## Relation

**Binary relation**: A binary relation from A to B is a subset of A×B. A binary relation is indeed only a formalization of the initiative notion that some of the elements in A related to the some of the elements in B. If R is a binary relation from A to B and if the ordered pair (a,b) is in R then we would say that the element a is related element b.

Example: A = {a, b, c}

B = {α, β, γ}

R= {(a, α), (b, β), (c, γ)}

Properties of binary relation:

**1) Reflexive**: Let R be a binary relation on A. R is said to reflexive if (a, a) is in R for every a in A.

Example: Let A be a set of positive integers and let us define a binary relation R on A such that (a, b) in R if and only if a divides b. Since an integer always divides itself. So R is a reflexive relation.

**2) Symmetric relation:** Let R be a binary relation on A. R is said to be symmetric relation if (a, b) in R implies that (b, a) is also in R.

Example: i) A = {a, b, c}

And R = {(a, a), (a, b), (b, a), (a, c), (c, a)}

ii) Let A be set of all students in class X. T be binary relation on A such that (a, b) is in T if and only if (a ,b) are students of group science.

**3) Anti-symmetric relation:** Let R be a binary relation on A, R is said to be anti symmetric if (a, b) is in R implies that (b, a) in R unless a=b.

Example: i) Let be set of tests to be performed on a patient in the hospital and let R be binary relation on A such that if (a, b) is in R, then test a must be performed before test b, then test b must not be performed before test a for two distinct a and b. Thus A, R is an anti –symmetric relation.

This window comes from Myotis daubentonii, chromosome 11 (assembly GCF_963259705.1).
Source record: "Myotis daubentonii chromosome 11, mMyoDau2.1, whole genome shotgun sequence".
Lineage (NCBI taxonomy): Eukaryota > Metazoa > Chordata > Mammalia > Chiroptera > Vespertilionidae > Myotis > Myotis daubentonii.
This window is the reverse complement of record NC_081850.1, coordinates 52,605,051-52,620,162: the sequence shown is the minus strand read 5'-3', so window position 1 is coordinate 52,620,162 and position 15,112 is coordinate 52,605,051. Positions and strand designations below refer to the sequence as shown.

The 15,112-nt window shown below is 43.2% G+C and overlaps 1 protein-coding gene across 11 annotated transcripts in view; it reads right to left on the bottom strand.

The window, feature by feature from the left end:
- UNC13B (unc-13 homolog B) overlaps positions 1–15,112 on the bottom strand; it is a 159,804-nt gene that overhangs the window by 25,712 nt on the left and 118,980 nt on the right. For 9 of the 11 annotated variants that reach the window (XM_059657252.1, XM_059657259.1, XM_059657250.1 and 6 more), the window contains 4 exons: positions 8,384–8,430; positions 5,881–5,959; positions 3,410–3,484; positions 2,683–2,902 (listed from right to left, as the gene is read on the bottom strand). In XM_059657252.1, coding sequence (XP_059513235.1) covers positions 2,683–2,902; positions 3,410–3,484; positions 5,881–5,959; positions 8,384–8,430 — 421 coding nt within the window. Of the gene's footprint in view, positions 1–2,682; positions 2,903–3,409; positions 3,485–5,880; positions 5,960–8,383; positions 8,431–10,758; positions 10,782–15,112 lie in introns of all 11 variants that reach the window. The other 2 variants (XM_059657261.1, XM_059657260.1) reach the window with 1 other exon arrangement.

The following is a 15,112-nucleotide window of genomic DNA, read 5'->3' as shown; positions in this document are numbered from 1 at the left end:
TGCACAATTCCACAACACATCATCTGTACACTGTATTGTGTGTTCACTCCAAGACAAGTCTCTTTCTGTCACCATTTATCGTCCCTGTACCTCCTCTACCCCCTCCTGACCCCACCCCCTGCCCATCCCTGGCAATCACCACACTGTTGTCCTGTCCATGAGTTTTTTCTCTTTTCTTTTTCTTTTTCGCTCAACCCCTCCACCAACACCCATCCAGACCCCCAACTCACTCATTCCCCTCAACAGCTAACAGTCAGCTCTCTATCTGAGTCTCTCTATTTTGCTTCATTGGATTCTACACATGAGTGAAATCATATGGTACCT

ii) Let A be asset of positive integers and R be a binary relation on A such that (a ,b) is in R if and only if a ≥ b.

**4) Transitive relation:** Let R be a binary relation on A. R is said to be transitive if (a, c) is in R whenever both (a, b) and (b, c) in R.

Example: Let A be a set of positive integer. R is a binary relation, (a, b) is in R such that a < b.

A = {2, 3, 4}

R = {(2, 3), (2, 4), (3, 4)}

**5) Transitive extension:** Let R be a binary relation on A. The transitive extension of R denoted R1, is a binary relation on A such that R1 contains R, moreover if (a, b) and (b, c) are in R then (a, c) is in R1.

Example: A = {a, b, c, d}

R = {(a, b), (b, c), (c, b), (c, d)}

R1={(a, b), (a, c), (b, b), (b, c), (b, d), (c, b), (c, c), (c, d)}.

**6) Equivalence relation:** A binary relation on a set A is said to be a equivalence relation if it is reflexive, symmetric, and transitive.

Example: Let A = {a, b, c, d}

and R = {(a, a), (a, b), (b, c), (c, b), (a, c),(b, a),(b, b), (c, c), (c, d), (d, d)}

**7) Partition:** Let A be asset. The partition of A is a set of non-empty subsets of a denoted {A_{1}, A_{2}, ……., A_{n}} such that the union of A_{i }‘s is equal to P and intersection of A_{i }‘s and A_{j }‘s is empty for any distinct A_{i } and A_{j}.

Example: Let A= {a, b, c, d, e, f} then {{a}, {b, c, d}, {c, f}} is a partition of A.

**8) Partially ordering relation:** A binary relation on a set A is said to be a partially ordering relation if it is reflexive, anti-symmetric, and transitive.

Example: Let A be set of positive integers and R be binary relation on A such that (a, b) in R if a divided by b

A = {1, 2, 3}

R = {(1, 1), (2, 1), (2, 2), (3, 1), (3, 3)}

**9) Partially ordered set:** A set A together with a partially ordering relation R on A is called partially ordered set.